In the real estate market, a home’s price is everything. Price it too high, and you’ll miss out on buyers, but price it too low, and you might cheat yourself out of valuable profits.
A real estate agent will help you determine where to set the price for selling your home, but having your own instincts is important, too. Here are some tips to keep in mind if you’re making this important decision:
Price for Website Searches
As with every other aspect of our lives these days, most home searches begin online. That comes with its own set of quirks, particularly around the way that prices are categorized on real estate website search engines.
Search results are often grouped in $10,000 or $20,000 increments. So, if you list your home at $205,000, you’re going to miss everyone looking in the $200,000 and under range. By changing the price to $199,000, you’re not losing much profit and gaining more potential buyers in return.
Review Comparable Sales
Again, the Internet makes this pretty easy to do. You can easily see what other homes on your street and in your neighborhood sold for, how long they were on the market, and whether any price reductions were needed to close the deal.
Use this comparable sale information as a starting point, but don’t feel beholden to it. Keep in mind that the market is always changing and you may need to adopt a different pricing strategy depending on where things are in your local market.
Think Like a Buyer
If you had to buy your home over again, how much would you pay for it? This might like a strange question, but it can help you get to the bottom of what prospective buyers might be thinking.
As a seller, you’ll always want to set the price as high as possible so you can get the biggest return on your investment. This might not always be the best idea, and thinking like a buyer can help you see when that’s happening by offering a different perspective.
Whether you’re new in town or have never taken the time to truly explore the Westside of Los Angeles, there are some must-do activities that can help you get to know your part of the city.
The Westside has its own communities, vibe and opportunities, with a little something to offer everyone. Here are 10 recommended things to do in your first 30 days living on the Westside of Los Angeles:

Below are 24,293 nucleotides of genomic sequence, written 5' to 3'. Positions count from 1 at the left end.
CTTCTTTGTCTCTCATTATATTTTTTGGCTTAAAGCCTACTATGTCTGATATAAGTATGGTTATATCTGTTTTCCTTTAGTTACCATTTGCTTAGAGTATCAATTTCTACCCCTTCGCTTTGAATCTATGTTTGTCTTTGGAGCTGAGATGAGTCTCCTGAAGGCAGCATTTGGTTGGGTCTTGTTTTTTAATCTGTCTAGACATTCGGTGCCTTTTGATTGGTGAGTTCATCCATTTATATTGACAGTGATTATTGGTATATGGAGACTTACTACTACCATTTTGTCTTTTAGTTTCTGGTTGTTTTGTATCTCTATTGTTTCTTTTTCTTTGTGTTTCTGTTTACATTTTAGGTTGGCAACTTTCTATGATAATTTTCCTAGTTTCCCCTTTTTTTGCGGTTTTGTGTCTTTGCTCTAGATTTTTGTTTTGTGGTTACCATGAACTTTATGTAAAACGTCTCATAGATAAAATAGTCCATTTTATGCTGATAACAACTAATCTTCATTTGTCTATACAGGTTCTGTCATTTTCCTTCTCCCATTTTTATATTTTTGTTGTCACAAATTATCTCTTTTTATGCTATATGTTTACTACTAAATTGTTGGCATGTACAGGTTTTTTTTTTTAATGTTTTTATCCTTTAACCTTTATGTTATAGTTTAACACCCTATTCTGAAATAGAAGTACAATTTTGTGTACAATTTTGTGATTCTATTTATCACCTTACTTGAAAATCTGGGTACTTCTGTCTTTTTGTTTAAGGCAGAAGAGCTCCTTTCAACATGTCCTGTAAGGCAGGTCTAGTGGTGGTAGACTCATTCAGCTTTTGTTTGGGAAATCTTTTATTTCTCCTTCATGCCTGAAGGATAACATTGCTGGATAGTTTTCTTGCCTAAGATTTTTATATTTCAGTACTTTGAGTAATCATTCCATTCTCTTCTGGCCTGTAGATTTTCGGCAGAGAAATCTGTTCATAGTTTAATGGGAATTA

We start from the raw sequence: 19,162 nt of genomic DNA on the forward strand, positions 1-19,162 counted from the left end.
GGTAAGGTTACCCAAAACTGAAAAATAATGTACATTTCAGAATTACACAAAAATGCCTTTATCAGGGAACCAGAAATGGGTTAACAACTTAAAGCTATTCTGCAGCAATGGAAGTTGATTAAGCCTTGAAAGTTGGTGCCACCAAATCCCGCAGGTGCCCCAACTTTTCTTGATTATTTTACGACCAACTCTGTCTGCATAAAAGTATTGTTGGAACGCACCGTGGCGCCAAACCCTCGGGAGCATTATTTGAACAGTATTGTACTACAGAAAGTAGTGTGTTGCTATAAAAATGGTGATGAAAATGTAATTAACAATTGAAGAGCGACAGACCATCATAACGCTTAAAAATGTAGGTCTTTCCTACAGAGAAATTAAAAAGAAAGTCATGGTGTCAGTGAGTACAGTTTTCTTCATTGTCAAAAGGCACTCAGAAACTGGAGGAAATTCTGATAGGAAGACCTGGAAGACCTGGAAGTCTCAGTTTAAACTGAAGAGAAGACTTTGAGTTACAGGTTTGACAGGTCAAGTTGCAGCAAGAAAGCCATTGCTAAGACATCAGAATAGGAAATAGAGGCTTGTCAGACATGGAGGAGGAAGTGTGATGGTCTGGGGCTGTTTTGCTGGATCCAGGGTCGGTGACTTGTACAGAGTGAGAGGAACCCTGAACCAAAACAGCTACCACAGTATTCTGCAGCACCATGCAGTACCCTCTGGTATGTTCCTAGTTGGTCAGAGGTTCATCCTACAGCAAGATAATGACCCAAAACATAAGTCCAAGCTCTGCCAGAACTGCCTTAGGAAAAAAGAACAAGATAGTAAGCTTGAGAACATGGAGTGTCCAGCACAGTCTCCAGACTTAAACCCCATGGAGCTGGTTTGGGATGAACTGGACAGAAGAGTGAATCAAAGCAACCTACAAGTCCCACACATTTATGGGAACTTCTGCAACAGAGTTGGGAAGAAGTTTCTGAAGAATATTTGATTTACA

First Friday on Abbott Kinney. On the first Friday of every month, the art galleries, boutiques and shops along Abbott Kinney Boulevard in Venice stay open late to promote neighborhood merchants. But it’s as much about the people-watching and huge collection of food trucks as anything else.
Visit Catalina Island. Take the Catalina Express – there are more than 20 trips per day – from the ports in Long Beach for a day or weekend trip. Explore the shops and restaurants, or enjoy the amazing views with snorkeling or hiking.
The Getty Center. The most iconic museum in all of Los Angeles offers amazing views and wonderful architecture that rivals the art on display inside the walls. Bring a camera and plan on staying a full afternoon.
The Santa Monica Pier. One of the most popular destinations for tourists is still a worthwhile visit on a sunny afternoon. It is a great place for people-watching or to bring the kids, plus you can wander to nearby shopping and restaurants – including the Santa Monica Promenade – when you’re done.
Venture to Venice Beach. While it’s becoming more mainstream, the eclectic and sometimes kooky scene along Venice beach offers plenty of people-watching, from street performers to skateboarders and body builders, and plenty of opportunities for food and drinks.
Beach Cruise in South Bay. Grab a beach cruiser – there are plenty to rent if you have to – and cruise up and down the Marvin Braude Bike Path (known as The Strand in South Bay) to enjoy the spectacular beach front scenery. The path stretches 22 miles in all, and there are plenty of places to stop for food or drinks when you’re in the mood.
South Bay Farmer’s Markets. The South Bay communities produce farmer’s markets six days out of the week, offering amazing selections of fresh produce, flowers and hot eats to dazzle your senses.
Find Abalone Cove Shoreline Park. This amazing hidden world in Palos Verdes displays Southern California in all of its splendor, from the ocean views along the bluffs to the amazing marine life in the tide pools at low tide.
Hike to Eagle Rock in Topanga State Park. There are many hiking options on the Westside to choose from for those of all skill levels. The 1,957-foot summit at Eagle Rock offers rare serenity and views of the entire Westside.
What is your favorite weekend activity on the Westside? Check out these 10 ideas.
What is the one place you have yet to visit on the Westside of LA? See if it made this list.
What would you recommend as a must-do activity for a new Westside resident? See ideas here.
The decision to remodel your home is not one that should be made lightly. It’s a big investment of time and money, and like any investment, should be made with full knowledge of the risks and rewards associated with it.
Set Your Goals